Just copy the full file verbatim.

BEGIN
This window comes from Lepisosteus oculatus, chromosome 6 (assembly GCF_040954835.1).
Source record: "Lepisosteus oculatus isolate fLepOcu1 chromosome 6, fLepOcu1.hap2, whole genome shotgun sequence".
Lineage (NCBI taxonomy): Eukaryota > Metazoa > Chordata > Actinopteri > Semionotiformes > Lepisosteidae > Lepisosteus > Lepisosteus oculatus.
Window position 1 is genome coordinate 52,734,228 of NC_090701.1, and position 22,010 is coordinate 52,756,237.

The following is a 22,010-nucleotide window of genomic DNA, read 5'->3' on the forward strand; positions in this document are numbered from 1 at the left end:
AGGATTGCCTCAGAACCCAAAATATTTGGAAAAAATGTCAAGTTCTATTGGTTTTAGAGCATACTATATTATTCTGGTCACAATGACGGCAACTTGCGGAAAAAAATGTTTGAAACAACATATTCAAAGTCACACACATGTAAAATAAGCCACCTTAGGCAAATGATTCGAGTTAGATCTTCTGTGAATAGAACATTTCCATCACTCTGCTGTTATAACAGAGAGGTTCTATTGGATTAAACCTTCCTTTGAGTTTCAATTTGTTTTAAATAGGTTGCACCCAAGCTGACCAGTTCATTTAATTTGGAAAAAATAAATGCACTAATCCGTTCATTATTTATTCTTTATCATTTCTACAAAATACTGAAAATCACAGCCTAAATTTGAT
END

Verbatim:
This window comes from Lepisosteus oculatus, chromosome 6 (assembly GCF_040954835.1).
Source record: "Lepisosteus oculatus isolate fLepOcu1 chromosome 6, fLepOcu1.hap2, whole genome shotgun sequence".
Lineage (NCBI taxonomy): Eukaryota > Metazoa > Chordata > Actinopteri > Semionotiformes > Lepisosteidae > Lepisosteus > Lepisosteus oculatus.
Window position 1 is genome coordinate 52,734,228 of NC_090701.1, and position 22,010 is coordinate 52,756,237.

The following is a 22,010-nucleotide window of genomic DNA, read 5'->3' on the forward strand; positions in this document are numbered from 1 at the left end:
AGGATTGCCTCAGAACCCAAAATATTTGGAAAAAATGTCAAGTTCTATTGGTTTTAGAGCATACTATATTATTCTGGTCACAATGACGGCAACTTGCGGAAAAAAATGTTTGAAACAACATATTCAAAGTCACACACATGTAAAATAAGCCACCTTAGGCAAATGATTCGAGTTAGATCTTCTGTGAATAGAACATTTCCATCACTCTGCTGTTATAACAGAGAGGTTCTATTGGATTAAACCTTCCTTTGAGTTTCAATTTGTTTTAAATAGGTTGCACCCAAGCTGACCAGTTCATTTAATTTGGAAAAAATAAATGCACTAATCCGTTCATTATTTATTCTTTATCATTTCTACAAAATACTGAAAATCACAGCCTAAATTTGAT